“People Are Too Quick to Take Offense”: The Effects of Legal Information and Beliefs on Definitions of Sexual Harassment


  • Justine Tinkler is a postdoctoral researcher at the Michelle R. Clayman Institute for Gender Research at Stanford University. The author can be reached via e-mail at jtinkler@stanford.edu. The author would like to thank Rebecca Sandefur, Cecilia Ridgeway, Michele Landis Dauber, Stefanie Mollborn, Yan Li, and Tessa Tinkler for their helpful advice on earlier drafts.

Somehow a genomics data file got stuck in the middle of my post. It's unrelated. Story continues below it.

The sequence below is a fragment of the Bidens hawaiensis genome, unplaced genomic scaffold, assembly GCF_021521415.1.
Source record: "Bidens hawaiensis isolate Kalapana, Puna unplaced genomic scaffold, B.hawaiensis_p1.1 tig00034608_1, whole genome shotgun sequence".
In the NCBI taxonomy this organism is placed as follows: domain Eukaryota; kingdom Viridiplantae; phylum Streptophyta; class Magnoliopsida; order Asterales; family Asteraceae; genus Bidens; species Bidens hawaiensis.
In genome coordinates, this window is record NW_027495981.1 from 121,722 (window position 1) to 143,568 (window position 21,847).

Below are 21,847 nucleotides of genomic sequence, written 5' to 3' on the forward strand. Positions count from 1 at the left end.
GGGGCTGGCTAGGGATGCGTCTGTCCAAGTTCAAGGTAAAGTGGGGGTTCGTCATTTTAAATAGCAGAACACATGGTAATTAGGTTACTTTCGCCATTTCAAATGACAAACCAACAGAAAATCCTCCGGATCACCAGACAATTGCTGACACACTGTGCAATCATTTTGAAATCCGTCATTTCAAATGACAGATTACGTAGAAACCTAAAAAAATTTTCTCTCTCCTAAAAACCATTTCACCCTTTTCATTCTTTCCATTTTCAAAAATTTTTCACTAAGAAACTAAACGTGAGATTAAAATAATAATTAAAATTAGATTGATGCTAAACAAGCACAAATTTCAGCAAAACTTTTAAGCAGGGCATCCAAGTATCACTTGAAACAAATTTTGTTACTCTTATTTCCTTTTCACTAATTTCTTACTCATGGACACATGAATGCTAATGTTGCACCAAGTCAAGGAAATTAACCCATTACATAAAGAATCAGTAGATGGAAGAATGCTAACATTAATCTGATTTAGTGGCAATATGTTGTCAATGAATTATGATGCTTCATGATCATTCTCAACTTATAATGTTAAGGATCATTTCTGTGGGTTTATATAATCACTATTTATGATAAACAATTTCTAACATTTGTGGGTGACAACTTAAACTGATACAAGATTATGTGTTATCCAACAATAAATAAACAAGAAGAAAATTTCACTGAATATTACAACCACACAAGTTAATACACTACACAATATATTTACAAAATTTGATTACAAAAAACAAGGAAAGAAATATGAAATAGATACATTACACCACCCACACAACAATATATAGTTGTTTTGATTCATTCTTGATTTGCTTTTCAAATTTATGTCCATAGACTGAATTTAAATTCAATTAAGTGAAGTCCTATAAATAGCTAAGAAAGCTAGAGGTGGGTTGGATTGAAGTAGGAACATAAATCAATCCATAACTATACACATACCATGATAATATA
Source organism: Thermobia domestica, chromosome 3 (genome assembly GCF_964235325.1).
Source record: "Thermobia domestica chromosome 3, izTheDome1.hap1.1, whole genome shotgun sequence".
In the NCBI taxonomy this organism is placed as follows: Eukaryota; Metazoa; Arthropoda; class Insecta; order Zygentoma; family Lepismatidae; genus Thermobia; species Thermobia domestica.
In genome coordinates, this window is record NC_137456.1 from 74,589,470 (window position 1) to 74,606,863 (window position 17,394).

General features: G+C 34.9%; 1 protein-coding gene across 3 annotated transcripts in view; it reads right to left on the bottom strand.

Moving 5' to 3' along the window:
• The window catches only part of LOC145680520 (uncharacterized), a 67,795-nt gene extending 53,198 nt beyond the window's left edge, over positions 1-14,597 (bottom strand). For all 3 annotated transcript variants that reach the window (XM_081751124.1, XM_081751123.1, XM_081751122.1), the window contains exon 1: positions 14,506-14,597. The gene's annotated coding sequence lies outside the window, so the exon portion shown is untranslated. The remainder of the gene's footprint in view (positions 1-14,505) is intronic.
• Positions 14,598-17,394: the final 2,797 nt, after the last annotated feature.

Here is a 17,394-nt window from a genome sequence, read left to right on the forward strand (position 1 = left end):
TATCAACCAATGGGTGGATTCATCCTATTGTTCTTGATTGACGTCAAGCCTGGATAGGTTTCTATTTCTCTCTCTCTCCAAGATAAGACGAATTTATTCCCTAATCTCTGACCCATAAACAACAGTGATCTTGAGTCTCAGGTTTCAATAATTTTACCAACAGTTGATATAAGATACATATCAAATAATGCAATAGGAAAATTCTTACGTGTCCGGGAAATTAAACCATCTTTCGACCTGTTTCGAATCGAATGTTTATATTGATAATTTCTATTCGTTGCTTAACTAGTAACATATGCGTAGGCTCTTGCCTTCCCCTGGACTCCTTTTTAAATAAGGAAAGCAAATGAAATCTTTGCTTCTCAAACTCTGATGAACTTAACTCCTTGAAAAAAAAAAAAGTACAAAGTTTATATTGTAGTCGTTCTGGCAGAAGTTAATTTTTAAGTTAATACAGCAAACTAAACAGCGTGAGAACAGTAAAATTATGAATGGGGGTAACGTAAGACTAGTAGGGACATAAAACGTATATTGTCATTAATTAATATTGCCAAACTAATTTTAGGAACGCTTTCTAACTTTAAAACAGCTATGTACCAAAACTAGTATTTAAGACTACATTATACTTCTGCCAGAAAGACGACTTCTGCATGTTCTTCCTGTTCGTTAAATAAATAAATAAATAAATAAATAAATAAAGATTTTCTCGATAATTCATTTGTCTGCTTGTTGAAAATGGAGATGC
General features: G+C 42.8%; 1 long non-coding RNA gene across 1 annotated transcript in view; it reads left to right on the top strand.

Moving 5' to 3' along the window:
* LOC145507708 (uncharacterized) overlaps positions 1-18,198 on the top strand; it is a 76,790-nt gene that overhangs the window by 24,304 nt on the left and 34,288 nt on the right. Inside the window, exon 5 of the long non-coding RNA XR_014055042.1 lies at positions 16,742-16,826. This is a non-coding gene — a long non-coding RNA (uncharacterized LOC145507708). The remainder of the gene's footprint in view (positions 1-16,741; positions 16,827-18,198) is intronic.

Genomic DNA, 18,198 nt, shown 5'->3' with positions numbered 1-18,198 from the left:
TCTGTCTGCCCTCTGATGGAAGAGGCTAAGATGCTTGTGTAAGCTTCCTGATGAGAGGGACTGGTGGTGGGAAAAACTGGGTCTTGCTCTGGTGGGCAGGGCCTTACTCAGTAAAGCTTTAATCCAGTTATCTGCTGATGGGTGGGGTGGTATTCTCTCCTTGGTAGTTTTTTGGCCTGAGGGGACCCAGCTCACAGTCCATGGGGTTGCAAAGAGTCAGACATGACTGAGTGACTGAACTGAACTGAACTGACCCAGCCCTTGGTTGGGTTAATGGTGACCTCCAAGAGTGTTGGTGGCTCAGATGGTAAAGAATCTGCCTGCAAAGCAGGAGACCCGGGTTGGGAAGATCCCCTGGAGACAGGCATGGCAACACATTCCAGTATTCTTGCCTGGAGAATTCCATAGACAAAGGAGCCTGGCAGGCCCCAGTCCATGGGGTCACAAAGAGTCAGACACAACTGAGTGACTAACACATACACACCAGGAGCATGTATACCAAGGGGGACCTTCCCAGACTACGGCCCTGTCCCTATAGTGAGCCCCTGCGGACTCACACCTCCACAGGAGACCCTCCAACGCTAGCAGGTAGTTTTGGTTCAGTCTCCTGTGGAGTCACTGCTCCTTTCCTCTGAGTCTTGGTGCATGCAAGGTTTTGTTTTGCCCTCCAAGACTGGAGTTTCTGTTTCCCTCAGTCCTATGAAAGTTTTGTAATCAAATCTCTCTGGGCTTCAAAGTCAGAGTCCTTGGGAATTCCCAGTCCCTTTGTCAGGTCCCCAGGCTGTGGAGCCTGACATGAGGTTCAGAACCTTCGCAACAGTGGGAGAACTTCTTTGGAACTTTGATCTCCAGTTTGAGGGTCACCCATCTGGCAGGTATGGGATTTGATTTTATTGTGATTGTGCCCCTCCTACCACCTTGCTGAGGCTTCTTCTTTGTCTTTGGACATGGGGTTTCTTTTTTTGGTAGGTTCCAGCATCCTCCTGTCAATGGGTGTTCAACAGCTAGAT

Using data from a nationwide study of sexual harassment in the United States’ federal workplace, this article investigates how legal understanding, opinions about the regulation of sexual harassment, and social status affect whether people define uninvited sexual jokes or remarks as harassment. The results indicate that how people define sexual harassment is directly related to the extent to which they view sexual harassment rules as ambiguous and threatening to workplace norms. Moreover, results show that while women generally define sexual harassment more broadly than men, they actually resist defining sexual jokes or remarks as harassment. Finally, knowledge of the workplace sexual harassment policy moderates the effect of beliefs on definitions of sexual harassment. These findings suggest a complexity in the way people reconcile their knowledge of the law with their personal views about power and social interaction in the workplace.